Is the Roll Out of the Ryan Pick Already Spinning Out of Control?
The Democrat' campaign strategy to retake the White House this fall was simple and so well known it was printed in the Washington Post. Take GOP Rep. Paul Ryan's reform plans for Social Security and Medicare, somehow tie them to the GOP in general and Mitt Romney in particular, and then scare the bejesus out of seniors and voters in general.
The goal? Bog Romney down in a debate over entitlement reform (the old making seniors choose between their meds and food trick) as a way to distract everyone from talking about the economy, the one issue that is lethal to President Obama. If they could keep the conversation on Ryan's plan until election day, rather than on the economy, they could win.
Months before Romney picked Ryan, Democrats polled and focused grouped this strategy. The results were so disastrous for Romney, and so widely known, that they were published and republished in major publications long before Romney picked Ryan. Given this, that Romney would actually pick Ryan was unfathomable to much of the Democrat establishment.
In an Aug. 10 article titled, "Paul Ryan Will Not Be Mitt Romney's Running Mate," the author explained (again) why no sane GOP presidential nominee would pick Ryan:
"An August 1 poll the Democratic polling firm Greenberg Quinlan Rosner clearly lays out how Democrats would attack Ryan's plan and tie it like an anvil around Romney's neck. The pollsters first ask voters whether they support the Ryan plan by describing it in the most favorable possible terms. People support it by a 52 percent to 37 percent margin. But when the plan is framed with precise details on how it would affect people, three-fifths to two-thirds of them have serious doubts or very serious doubts about the Ryan plan. In short, all Democrats have to do is present the facts about Ryan's plan to make it a severe political liability for Romney."
Given that, Democrat strategists were probably flabbergasted by Romney's announcement of his selection of Ryan to be Romney's running mate. No doubt they had an irrational moment of panic when they found out. Had they somehow missed a hidden statistical advantage to the Ryan selection in their polling? They panicked, that is, until they found out that Romney's campaign hadn't focused grouped or studied the Ryan selection to see how it would play with the public at all. Not one poll. The Romney campaign was flying blind, going on Romney's gut, which is, shall we say, sometimes completely unreliable and often flat wrong when it comes to politics.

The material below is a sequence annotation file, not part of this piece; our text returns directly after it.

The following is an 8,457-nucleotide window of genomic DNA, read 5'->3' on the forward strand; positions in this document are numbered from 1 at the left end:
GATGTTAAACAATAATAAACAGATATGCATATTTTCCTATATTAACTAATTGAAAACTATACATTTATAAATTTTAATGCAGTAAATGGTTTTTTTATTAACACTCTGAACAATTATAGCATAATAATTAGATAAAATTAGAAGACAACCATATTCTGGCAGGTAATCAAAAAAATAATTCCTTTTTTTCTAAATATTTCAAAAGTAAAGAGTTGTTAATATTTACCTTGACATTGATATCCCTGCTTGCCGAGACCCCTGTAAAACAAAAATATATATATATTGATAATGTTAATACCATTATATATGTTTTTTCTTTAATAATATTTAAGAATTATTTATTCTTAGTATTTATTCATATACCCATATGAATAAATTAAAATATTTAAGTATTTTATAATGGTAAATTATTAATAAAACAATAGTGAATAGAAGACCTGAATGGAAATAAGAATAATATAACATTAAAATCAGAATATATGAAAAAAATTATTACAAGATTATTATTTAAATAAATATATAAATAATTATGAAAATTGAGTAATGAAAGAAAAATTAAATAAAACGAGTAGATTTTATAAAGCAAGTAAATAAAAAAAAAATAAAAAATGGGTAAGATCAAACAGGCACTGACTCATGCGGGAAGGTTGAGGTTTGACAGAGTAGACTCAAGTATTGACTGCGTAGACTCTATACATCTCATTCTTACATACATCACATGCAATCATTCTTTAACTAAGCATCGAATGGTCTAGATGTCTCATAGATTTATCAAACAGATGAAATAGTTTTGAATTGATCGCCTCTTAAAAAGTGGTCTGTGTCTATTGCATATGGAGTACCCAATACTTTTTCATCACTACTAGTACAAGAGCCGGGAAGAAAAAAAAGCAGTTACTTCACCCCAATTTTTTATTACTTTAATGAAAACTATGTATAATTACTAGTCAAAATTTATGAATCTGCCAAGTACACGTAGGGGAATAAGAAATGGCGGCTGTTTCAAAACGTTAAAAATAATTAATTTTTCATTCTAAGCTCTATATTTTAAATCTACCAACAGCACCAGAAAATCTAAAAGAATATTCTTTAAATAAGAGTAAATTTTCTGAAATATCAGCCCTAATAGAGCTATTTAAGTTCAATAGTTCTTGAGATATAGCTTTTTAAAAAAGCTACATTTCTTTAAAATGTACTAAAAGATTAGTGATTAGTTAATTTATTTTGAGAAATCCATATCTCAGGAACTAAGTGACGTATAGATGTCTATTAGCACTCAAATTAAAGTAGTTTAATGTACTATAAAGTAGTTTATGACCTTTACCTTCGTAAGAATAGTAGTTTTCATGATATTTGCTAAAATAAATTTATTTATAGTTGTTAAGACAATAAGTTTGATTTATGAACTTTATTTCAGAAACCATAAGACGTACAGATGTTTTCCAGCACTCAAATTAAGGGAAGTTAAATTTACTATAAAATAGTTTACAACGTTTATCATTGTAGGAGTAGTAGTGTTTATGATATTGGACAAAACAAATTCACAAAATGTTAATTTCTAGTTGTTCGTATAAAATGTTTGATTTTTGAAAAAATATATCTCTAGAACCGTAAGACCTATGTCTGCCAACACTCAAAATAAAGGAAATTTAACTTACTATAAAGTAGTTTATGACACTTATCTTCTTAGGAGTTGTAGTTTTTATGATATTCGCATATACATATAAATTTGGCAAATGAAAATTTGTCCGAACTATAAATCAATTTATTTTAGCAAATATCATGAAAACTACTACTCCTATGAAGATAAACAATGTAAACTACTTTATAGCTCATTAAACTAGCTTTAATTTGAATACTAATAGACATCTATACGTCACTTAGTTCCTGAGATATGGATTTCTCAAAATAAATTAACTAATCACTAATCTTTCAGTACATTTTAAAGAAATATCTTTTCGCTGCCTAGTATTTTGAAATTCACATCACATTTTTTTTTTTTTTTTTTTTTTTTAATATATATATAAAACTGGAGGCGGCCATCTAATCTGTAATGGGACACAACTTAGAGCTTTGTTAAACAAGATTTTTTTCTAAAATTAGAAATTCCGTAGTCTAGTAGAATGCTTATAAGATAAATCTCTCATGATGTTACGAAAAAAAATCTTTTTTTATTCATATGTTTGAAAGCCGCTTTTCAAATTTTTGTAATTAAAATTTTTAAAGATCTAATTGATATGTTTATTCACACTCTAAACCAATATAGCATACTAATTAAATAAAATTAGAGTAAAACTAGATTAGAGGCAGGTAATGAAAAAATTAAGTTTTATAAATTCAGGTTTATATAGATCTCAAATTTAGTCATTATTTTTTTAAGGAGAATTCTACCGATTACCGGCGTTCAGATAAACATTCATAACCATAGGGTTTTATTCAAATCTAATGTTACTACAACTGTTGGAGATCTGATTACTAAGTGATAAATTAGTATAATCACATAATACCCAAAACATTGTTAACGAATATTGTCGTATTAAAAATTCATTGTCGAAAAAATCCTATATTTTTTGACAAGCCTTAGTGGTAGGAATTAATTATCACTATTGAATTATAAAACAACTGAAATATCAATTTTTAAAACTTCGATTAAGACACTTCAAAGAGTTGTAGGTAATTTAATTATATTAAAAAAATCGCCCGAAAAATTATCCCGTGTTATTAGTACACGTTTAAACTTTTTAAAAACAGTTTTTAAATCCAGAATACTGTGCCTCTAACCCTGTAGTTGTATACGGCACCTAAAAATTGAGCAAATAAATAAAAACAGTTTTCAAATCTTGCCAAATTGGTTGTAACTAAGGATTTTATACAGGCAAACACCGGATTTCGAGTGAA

The Ryan pick could bring with it tremendous advantages for a campaign with a well thought-out strategy for using Ryan's earnest reformist record to their advantage and controlling the political conversation from the first stride off the starting block. Romney's is not that campaign.
In the two news cycles since the pick, it has become clear that handling the very foreseeable fallout from the Ryan vice presidential pick is far above the current capabilities of the Romney campaign. It took less than 24 hours for them to demonstrate that they just aren't capable of spinning it to their advantage. In fact, it may already be spiraling out of control.
The only hope the campaign had of benefitting from the Ryan pick was to use it to grab control of the national political conversation, and to pointedly make that conversation about one single, simple theme -- how unlike Ryan and Romney, Obama has no serious plan to improve the economy or fix America's long-term problems. Instead, within hours of the pick, Romney had already lost control of that conversation to the media, which wrote its own Ryan-is-a-disaster-for-seniors-and-the-Republic theme and ran with it. You can only blame the media so much for this. They are who they are, and Romney didn't offer them much of an organized story line. Can you summarize in one line the message sent by the pick? Romney couldn't either, and that's a disaster.
By the second 24-hour news cycle after the pick, the Ryan pick has already begun to spin disastrously out of control. Rather than using the precious opportunity of the vice presidential spotlight to disseminate some sort of clever message about the economy to voters, Romney wasted it, using it to actually distance himself from the policies of his nominee, a shocking development just 48-hours into their joint campaign - or at any time during a presidential campaign.
The headlines? "Romney seeks distance from Ryan's budget plans." Ryan, it appears, has already been thrown under the campaign bus by Romney. And Romney has already forfeited the opportunity to embrace Ryan as part of a reformist campaign before voters even had a chance to figure out who Ryan is and what he stands for.
Translation: Romney won't be defending Ryan's reform plans - just his own.
Now Romney faces the gargantuan task of regaining control of the debate from the media and Obama and refocusing it from their lies on the intricacies of Ryan's plans back on to the one topic that will win him the race --the economy.
If the media and the Democrats can keep the focus on Ryan for 10 or even eight more weeks, which isn't too difficult of a task given what they were able to do with Sarah Palin, they'll win because Romney won't have time to get his message out.
And the shame of it all, if it plays out that way, will be that Romney will have squandered Ryan, the best thing he has had going for him.
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